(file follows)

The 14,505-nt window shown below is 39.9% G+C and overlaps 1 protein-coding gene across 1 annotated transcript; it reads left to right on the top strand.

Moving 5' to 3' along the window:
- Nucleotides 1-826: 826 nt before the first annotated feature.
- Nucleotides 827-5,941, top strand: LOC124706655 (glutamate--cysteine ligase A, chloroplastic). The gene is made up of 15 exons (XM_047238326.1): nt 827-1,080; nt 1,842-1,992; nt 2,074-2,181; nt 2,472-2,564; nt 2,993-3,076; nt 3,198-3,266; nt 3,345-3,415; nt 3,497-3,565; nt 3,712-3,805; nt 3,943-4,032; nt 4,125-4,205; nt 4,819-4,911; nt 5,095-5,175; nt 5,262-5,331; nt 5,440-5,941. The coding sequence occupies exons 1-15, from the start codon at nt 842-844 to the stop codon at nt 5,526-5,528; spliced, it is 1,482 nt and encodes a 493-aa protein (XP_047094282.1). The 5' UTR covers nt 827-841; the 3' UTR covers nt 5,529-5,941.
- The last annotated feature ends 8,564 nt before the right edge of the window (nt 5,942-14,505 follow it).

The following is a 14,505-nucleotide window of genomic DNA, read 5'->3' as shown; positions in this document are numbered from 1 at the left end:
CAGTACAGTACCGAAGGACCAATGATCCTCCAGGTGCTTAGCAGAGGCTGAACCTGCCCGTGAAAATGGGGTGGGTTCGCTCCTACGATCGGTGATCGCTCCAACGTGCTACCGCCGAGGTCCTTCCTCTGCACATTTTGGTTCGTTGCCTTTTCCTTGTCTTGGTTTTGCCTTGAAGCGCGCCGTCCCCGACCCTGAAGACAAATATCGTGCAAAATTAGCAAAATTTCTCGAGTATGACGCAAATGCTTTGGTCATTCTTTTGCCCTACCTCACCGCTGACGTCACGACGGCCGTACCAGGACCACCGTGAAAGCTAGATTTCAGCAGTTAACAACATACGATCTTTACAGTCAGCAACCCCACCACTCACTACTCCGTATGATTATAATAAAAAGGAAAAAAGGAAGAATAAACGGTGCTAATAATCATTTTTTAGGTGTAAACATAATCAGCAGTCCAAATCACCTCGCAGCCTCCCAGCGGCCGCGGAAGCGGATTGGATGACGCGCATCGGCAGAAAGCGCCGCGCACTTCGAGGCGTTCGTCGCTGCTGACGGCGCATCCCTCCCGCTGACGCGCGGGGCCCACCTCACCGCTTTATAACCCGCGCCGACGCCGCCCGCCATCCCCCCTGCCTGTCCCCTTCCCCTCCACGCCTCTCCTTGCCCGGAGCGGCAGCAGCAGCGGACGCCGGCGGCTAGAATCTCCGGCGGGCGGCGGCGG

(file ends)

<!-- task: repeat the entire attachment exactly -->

The 14,505-nt window shown below is 39.9% G+C and overlaps 1 protein-coding gene across 1 annotated transcript; it reads left to right on the top strand.

Moving 5' to 3' along the window:
- Nucleotides 1-826: 826 nt before the first annotated feature.
- Nucleotides 827-5,941, top strand: LOC124706655 (glutamate--cysteine ligase A, chloroplastic). The gene is made up of 15 exons (XM_047238326.1): nt 827-1,080; nt 1,842-1,992; nt 2,074-2,181; nt 2,472-2,564; nt 2,993-3,076; nt 3,198-3,266; nt 3,345-3,415; nt 3,497-3,565; nt 3,712-3,805; nt 3,943-4,032; nt 4,125-4,205; nt 4,819-4,911; nt 5,095-5,175; nt 5,262-5,331; nt 5,440-5,941. The coding sequence occupies exons 1-15, from the start codon at nt 842-844 to the stop codon at nt 5,526-5,528; spliced, it is 1,482 nt and encodes a 493-aa protein (XP_047094282.1). The 5' UTR covers nt 827-841; the 3' UTR covers nt 5,529-5,941.
- The last annotated feature ends 8,564 nt before the right edge of the window (nt 5,942-14,505 follow it).

The following is a 14,505-nucleotide window of genomic DNA, read 5'->3' as shown; positions in this document are numbered from 1 at the left end:
CAGTACAGTACCGAAGGACCAATGATCCTCCAGGTGCTTAGCAGAGGCTGAACCTGCCCGTGAAAATGGGGTGGGTTCGCTCCTACGATCGGTGATCGCTCCAACGTGCTACCGCCGAGGTCCTTCCTCTGCACATTTTGGTTCGTTGCCTTTTCCTTGTCTTGGTTTTGCCTTGAAGCGCGCCGTCCCCGACCCTGAAGACAAATATCGTGCAAAATTAGCAAAATTTCTCGAGTATGACGCAAATGCTTTGGTCATTCTTTTGCCCTACCTCACCGCTGACGTCACGACGGCCGTACCAGGACCACCGTGAAAGCTAGATTTCAGCAGTTAACAACATACGATCTTTACAGTCAGCAACCCCACCACTCACTACTCCGTATGATTATAATAAAAAGGAAAAAAGGAAGAATAAACGGTGCTAATAATCATTTTTTAGGTGTAAACATAATCAGCAGTCCAAATCACCTCGCAGCCTCCCAGCGGCCGCGGAAGCGGATTGGATGACGCGCATCGGCAGAAAGCGCCGCGCACTTCGAGGCGTTCGTCGCTGCTGACGGCGCATCCCTCCCGCTGACGCGCGGGGCCCACCTCACCGCTTTATAACCCGCGCCGACGCCGCCCGCCATCCCCCCTGCCTGTCCCCTTCCCCTCCACGCCTCTCCTTGCCCGGAGCGGCAGCAGCAGCGGACGCCGGCGGCTAGAATCTCCGGCGGGCGGCGGCGG